17 May 2014

Virtual reality for chickens is the future of farming, but is it also the future of humanity?

chicken with VR headset
Humans, despite our unchallenged success, splendor, and domination of this fair planet, have one major downfall: We’re incredibly self-centered. Whenever we discover something new, the first question is always how can it help us. Nearly all scientific endeavor is carried out with humanity’s continued success and well-being in mind. This isn’t to say that we don’t care about our environment, or the other animals that are unfortunate enough to share our planet, but it’s nearly always an afterthought. First we try to solve the problem hunger, pestilence, death and then we worry about how it might impact our botanical and zoological friends.

Case in point: Second Livestock, a fictional (for now) company that proposes to put Oculus Rift-like virtual reality headsets on chickens and other livestock. Livestock, once equipped with their VR headset, would be placed in their own individual enclosures, each with an omnidirectional treadmill that allows the animals to roam freely in a Second Life-like virtual world. This existence, according to Second Livestock, would be known as Virtual Free Range™; as far as the chickens are concerned, they get to experience a full and healthy life.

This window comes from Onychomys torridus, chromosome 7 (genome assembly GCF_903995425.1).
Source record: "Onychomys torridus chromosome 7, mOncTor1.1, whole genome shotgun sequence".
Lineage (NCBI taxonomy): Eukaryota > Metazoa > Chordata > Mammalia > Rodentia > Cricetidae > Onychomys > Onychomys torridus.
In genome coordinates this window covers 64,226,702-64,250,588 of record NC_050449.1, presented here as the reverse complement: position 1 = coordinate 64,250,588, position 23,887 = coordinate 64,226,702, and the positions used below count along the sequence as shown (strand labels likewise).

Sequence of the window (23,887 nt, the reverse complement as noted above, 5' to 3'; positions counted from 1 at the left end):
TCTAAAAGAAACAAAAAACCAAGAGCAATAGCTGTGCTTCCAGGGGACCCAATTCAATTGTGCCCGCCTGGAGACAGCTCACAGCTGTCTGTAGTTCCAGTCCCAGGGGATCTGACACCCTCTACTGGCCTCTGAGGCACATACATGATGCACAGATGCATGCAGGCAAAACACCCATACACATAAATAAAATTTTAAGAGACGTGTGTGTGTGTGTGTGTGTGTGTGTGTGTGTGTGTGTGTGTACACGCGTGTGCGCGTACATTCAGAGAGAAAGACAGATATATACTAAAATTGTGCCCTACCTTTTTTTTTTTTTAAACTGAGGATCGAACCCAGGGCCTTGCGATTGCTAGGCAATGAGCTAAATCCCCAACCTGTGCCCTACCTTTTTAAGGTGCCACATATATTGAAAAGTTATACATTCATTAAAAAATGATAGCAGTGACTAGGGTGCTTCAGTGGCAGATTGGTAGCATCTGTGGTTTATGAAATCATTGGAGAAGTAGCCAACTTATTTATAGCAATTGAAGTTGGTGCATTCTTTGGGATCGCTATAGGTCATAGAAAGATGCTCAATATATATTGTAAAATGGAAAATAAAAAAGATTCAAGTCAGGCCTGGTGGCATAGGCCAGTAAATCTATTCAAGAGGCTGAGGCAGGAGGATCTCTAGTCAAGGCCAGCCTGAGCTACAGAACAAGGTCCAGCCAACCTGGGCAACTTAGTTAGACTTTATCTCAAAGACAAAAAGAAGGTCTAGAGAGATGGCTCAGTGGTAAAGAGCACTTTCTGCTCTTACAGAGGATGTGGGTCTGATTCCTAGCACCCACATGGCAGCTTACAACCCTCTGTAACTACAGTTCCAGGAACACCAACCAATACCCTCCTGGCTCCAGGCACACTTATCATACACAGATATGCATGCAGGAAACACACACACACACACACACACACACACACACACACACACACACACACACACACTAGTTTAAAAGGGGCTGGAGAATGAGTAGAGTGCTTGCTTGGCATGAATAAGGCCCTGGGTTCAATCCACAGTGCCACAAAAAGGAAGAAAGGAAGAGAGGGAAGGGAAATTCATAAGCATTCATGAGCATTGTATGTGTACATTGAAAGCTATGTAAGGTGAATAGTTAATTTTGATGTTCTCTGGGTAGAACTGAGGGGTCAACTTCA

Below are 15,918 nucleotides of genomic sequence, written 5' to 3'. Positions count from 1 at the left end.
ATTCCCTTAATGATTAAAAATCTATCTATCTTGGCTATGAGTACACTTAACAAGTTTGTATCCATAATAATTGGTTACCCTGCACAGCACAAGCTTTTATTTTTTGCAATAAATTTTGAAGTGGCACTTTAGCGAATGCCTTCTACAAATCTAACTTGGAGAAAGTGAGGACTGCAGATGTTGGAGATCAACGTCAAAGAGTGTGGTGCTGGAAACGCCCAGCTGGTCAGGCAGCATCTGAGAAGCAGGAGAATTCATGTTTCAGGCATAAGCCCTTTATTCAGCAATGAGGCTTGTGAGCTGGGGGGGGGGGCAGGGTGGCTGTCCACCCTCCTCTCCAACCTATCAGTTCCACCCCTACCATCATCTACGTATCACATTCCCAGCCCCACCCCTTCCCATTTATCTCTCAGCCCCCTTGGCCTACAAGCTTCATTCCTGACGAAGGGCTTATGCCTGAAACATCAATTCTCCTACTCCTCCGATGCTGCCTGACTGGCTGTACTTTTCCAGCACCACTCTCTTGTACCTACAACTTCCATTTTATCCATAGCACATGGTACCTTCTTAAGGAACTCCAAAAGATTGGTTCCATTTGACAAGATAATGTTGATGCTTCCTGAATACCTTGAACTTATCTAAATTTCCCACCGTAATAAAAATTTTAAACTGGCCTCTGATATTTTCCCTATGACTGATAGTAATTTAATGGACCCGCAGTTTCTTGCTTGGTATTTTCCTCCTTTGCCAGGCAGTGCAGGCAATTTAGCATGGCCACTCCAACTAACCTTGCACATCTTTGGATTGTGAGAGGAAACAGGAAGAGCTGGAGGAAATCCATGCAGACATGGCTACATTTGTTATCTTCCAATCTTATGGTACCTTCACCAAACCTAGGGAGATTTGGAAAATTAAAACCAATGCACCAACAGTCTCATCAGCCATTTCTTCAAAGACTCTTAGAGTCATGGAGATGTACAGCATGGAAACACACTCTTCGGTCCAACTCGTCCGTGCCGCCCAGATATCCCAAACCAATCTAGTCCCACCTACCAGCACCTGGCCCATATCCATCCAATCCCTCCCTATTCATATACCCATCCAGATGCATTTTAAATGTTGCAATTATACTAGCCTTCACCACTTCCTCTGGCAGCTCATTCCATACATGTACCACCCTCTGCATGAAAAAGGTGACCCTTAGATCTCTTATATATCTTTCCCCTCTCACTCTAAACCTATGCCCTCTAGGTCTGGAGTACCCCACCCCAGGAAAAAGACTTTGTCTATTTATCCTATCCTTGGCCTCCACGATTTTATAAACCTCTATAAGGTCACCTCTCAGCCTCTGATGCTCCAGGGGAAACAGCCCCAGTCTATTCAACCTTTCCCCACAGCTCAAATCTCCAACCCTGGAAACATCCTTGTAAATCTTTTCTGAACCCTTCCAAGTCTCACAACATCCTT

Virtual Free Range chickens roaming in their new 3D existence
Virtual Free Range chickens, roaming in their new 3D existence

Now, obviously this is a spoof but it does do a very good job of raising meaty questions about how we treat animals, and whether we even know what humane treatment is exactly. Second Livestock’s creator, Austin Stewart of Iowa State University, tells the Ames Tribune that “The goal of the project is to raise that question of how do we know what’s best, or what is humane treatment.” In other words, I think we all agree that captive battery chickens probably don’t have a great quality of life but are they happy when they’re free ranging? Are their brains simple enough that a VR headset, treadmill, and 3D world would be enough to keep them happy?

chicken enclosure

And why stop with chickens? What about depressed house cats or caged zoo animals that long for the great outdoors? Can we cure their woes (and wash our hands of any possible inhumanity) just by hooking them up to a virtual reality interface? In the future, as population density increases and we lack the farmland to maintain free-range livestock, this is something that we really do have to discuss.

Of course, this isn’t just about how we treat chickens and other animals, though. As always, Stewart brings it back round to what we really care about: our own well-being. “[The goal of the project is] also to look at how we treat ourselves. We’re living in these little boxes, just like chickens.” Here he’s referring to the fact that humanity, more than ever, spends its time cooped up in living rooms, office cubicles, and packed commuter trains and if VR headsets like Oculus Rift become popular, we will only become more cooped up as time goes on.

Eventually, of course, if we follow that path to its logical conclusion, we ourselves will end up in (literal) battery-like captivity, just like Neo and the rest of humankind in The Matrix. But, to turn Stewart’s words back on himself, who’s to say that spending a life in a Matrix-like VR construct is unpleasant or inhumane? If I can satisfy all of my earthly wants and spiritual needs by jacking into a realistic virtual world, why is that a bad thing? Why should I be worried that I’m spending my entire life in a tiny cubicle or pod, hooked up to a machine?

Courtest Extremetech


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